Couples who work together to change their unhealthy habits appear to have more successful outcomes, a new study suggests.
Researchers in the U.K. found that men and women were more likely to stop smoking, exercise more or lose weight if their partner joined them in becoming healthier. For example, a smoker was more likely to quit if their partner also stopped smoking than if their partner had never smoked.
The study shows that "changing together" is associated with even better outcomes than even having a partner with a consistently healthy lifestyle, said study researcher Jane Wardle, a psychology professor and director of the health behavior research center at the University College London.
Exactly why couples who change their health behaviors together have better results is unclear, but it's probably because partners can influence each other's behavior in both positive and negative ways, the researchers said.
"Our study didn't address the reasons for success," Wardle told Live Science. But she suspects the explanation has to do with sharing the problem, providing mutual support and perhaps adding a touch of competition. [5 Wacky Things That Are Good for Your Health]
The findings are published online today (Jan. 19) in the journal JAMA Internal Medicine.
Changing as a couple
For the study, researchers looked at data collected from more than 3,700 middle-age or older couples in the United Kingdom who were married or living together. The men and women were participants in a long-term study on aging, and they regularly completed questionnaires about their health behaviors for up to a four-year period.
The researchers looked at the effect of one partner's decision to make a positive change in one of three health behaviors — smoking, exercising or losing 5 percent of their body weight — on the other partner's health habits.
The data showed that when one person changed an unhealthy behavior, having a mate who was also making efforts to become healthier in the same area over the same time period had a stronger influence than having a mate who already exhibited that healthy behavior and could serve as a role model.
Having a consistently healthy partner did make a difference when it came to quitting smoking or becoming more active. For example, having a partner who never smoked or liked to exercise appeared to increase the other mate's chances of changing their unhealthy ways in these two areas, compared with having a partner who was unhealthy in those areas. But it had no impact on weight loss success.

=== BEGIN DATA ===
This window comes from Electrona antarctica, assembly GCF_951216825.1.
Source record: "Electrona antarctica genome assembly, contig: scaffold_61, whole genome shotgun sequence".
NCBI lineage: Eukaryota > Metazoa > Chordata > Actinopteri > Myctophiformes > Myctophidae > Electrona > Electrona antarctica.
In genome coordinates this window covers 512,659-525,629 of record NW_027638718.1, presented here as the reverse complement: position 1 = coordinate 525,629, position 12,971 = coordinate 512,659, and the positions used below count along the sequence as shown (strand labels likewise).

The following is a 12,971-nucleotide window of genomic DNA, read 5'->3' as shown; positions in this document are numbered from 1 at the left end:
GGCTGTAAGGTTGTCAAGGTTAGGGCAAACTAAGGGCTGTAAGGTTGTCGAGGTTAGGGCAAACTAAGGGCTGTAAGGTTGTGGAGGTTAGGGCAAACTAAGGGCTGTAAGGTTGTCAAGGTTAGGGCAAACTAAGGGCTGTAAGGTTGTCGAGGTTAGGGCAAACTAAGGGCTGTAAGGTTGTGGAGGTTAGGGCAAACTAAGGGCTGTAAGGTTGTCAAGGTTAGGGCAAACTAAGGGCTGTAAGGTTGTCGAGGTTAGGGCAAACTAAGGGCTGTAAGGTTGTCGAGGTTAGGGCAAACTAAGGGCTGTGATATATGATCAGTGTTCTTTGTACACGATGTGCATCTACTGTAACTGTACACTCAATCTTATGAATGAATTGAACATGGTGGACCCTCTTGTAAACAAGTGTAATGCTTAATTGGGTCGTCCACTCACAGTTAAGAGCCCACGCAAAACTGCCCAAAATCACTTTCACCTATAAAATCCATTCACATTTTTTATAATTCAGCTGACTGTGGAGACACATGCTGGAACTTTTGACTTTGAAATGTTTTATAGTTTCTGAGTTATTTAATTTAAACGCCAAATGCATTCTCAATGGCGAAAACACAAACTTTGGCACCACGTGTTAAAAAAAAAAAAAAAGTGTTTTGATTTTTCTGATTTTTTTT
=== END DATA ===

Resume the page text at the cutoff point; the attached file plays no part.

The researchers found that overweight people whose partners had no weight problem were not any more likely to lose weight than overweight people with partners who did have a weight problem. However, in couples where both the man and woman were too heavy, an overweight mate who lost weight served as a powerful motivator. The other partner in these pairs was three times more likely to also shed pounds, according to the findings.
The researchers suggest that behavior-change programs may be more successful if they were aimed at couples rather than individuals.
It's unclear what motivates couples to make them change together, whether it's a joint decision to become healthier, or observing one partner's attempts to modify an unhealthy habit encourages the other partner to also follow suit.
Regardless of the reason, the key to behavior change is making that change as easy as possible, Wardle said. To help a partner become healthier, she recommended being helpful about change rather than just reminding a person about the desired health behavior, or nagging that individual.
Another way to be supportive is by suggesting a reward for meeting a goal. For example, a couple might agree that if they stick to a healthy diet for a whole week, they will treat themselves by going to a movie over the weekend, Wardle said.
Although the couples in this study were ages 50 and over, age may have little effect on whether twosomes change their health habits. Wardle speculated the results would likely be similar in younger pairs.
"It's nice to see that older couples can still influence one another," Wardle said. "They're not just set in their ways."
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Cari Nierenberg has been writing about health and wellness topics for online news outlets and print publications for more than two decades. Her work has been published by Live Science, The Washington Post, WebMD, Scientific American, among others. She has a Bachelor of Science degree in nutrition from Cornell University and a Master of Science degree in Nutrition and Communication from Boston University.